Excerpts from Foucault’s Technologies of Self

The following excerpts were lifted form Michel Foucault’s Technologies of the Self. These sections were the most significant to me and so I am storing them here for when I might need them.

image grabbed from last.fm

The art of listening is crucial so you can tell what is true and what is dissimulation, what is rhetorical truth and what is falsehood in the discourse of the rhetoricans. Listening is linked to the fact that you’re not under the control of the masters but you must listen to logos. You keep silent at the lecture. You think about it afterward. This is the art of listening to the voice of the master and the voice of reason in yourself.

It is this administrative view of life much more than the juridical model that is important. Seneca isn’t a judge who has to punish but a stock-taking administrator. He is a permanent administrator of himself, not a judge of his past. He sees that everything has been done correctly following the rule but not the law. It is not real faults for which he reproaches himself but rather his lack of success. His errors are of strategy, not of moral character. He wants to make adjustments between what he wanted to do and what he had done and reactivate the rules of conduct, not excavate his guilt. In Christian confession, the penitent is obliged to memorize laws but does so in order to discover his sins. 

In Christianity asceticism always refers to a certain renunciation of the self and of reality because most of the time your self is a part of that reality you have to renounce in order to get access to another level of reality. This move to attain the renunciation of the self distinguishes Christian asceticism.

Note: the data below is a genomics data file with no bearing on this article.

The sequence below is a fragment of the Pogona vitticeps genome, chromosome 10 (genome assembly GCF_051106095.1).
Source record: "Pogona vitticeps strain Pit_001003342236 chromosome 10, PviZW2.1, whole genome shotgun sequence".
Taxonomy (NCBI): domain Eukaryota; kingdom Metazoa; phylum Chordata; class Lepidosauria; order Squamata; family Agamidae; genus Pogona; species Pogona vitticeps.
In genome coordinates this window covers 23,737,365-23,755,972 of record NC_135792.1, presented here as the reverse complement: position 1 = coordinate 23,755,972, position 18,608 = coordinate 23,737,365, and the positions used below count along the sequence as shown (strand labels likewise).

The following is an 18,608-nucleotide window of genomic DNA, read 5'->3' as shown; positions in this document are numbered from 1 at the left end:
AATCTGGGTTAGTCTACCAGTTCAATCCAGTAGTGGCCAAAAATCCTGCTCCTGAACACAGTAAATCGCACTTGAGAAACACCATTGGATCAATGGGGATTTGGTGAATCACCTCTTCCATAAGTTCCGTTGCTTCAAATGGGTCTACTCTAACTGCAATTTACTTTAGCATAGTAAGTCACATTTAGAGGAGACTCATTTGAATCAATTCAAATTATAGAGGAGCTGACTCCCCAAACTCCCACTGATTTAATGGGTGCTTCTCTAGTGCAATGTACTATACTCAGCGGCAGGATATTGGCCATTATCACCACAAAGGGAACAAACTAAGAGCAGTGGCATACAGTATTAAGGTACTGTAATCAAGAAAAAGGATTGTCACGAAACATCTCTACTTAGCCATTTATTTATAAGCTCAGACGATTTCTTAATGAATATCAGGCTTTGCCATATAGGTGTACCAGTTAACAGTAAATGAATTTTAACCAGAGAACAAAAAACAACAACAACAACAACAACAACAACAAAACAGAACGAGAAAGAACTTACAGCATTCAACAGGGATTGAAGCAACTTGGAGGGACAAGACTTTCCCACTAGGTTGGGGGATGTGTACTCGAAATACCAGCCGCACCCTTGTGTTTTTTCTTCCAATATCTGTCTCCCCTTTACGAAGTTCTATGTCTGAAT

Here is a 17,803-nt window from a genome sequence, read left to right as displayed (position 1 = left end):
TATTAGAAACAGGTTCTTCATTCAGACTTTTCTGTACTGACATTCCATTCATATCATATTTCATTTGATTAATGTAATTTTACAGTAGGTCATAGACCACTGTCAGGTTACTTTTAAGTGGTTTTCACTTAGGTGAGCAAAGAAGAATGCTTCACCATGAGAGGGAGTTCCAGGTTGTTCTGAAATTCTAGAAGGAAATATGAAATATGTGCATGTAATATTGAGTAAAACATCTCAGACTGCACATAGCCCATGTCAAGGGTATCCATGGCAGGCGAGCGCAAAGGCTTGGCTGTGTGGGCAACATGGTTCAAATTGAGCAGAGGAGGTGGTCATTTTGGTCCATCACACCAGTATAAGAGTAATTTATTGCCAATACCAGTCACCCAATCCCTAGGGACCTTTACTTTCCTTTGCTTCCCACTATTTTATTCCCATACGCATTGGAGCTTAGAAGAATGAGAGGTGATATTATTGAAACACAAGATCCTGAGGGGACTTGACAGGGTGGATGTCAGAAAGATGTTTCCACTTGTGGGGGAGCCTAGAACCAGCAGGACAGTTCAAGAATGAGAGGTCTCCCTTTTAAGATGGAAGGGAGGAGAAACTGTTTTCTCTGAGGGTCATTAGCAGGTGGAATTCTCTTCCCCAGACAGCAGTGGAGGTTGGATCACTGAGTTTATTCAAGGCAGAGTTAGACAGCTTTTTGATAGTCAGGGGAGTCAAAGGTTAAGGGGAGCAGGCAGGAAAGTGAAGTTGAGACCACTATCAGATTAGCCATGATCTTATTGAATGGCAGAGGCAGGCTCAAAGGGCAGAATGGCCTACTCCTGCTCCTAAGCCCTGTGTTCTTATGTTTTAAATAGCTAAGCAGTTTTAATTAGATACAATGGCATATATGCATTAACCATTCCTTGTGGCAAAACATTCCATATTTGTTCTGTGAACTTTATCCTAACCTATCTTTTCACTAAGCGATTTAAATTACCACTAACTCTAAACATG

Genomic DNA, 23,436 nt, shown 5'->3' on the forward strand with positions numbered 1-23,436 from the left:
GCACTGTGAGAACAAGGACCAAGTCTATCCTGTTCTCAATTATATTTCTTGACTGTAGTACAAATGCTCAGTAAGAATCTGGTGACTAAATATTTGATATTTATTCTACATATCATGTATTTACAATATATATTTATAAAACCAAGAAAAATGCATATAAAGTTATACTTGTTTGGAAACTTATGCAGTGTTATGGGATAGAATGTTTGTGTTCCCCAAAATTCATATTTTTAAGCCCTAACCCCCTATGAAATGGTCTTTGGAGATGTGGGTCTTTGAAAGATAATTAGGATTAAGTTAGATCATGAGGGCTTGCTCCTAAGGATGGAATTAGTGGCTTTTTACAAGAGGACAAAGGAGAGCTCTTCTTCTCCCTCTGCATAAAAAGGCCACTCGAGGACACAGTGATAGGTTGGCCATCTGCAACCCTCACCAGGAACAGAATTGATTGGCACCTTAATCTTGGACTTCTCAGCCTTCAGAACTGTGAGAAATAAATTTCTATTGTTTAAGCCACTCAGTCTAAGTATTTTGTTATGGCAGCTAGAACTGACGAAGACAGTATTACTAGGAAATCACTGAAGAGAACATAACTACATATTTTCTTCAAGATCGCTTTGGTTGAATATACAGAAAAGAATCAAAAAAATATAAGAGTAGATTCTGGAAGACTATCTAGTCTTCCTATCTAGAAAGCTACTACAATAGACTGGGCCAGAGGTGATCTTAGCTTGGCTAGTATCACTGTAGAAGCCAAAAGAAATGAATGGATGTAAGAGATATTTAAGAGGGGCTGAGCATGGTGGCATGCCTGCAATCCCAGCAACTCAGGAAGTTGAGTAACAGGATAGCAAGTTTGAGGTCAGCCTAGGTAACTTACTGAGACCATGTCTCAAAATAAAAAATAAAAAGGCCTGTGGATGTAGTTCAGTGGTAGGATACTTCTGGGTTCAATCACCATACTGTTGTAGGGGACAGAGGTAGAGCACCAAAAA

In the philosophical tradition dominated by Stoicism, askesis means not renunciation but the progressive consideration of self, or mastery over oneself, obtained not through the renunciation of reality but through the acquisition and assimilation of truth. It has as its final aim not preparation for another reality but access to the reality of this world. The Greek word for this is paraskeuazõ (“to get prepared”). It is a set of practices by which one can acquire, assimilate, and transform truth into a permanent principle of action. Alethia becomes ethos. It is a process of becoming more subjective. 

 What are the principle features of askesis? They include exercises in which the subject puts himself into a situation in which he can verify whether he can confront events and use the discourse with which he is armed. It is a question of testing the preparation. Is this truth assimilated enough to become ethics so that we can behave as we must when an event presents itself?

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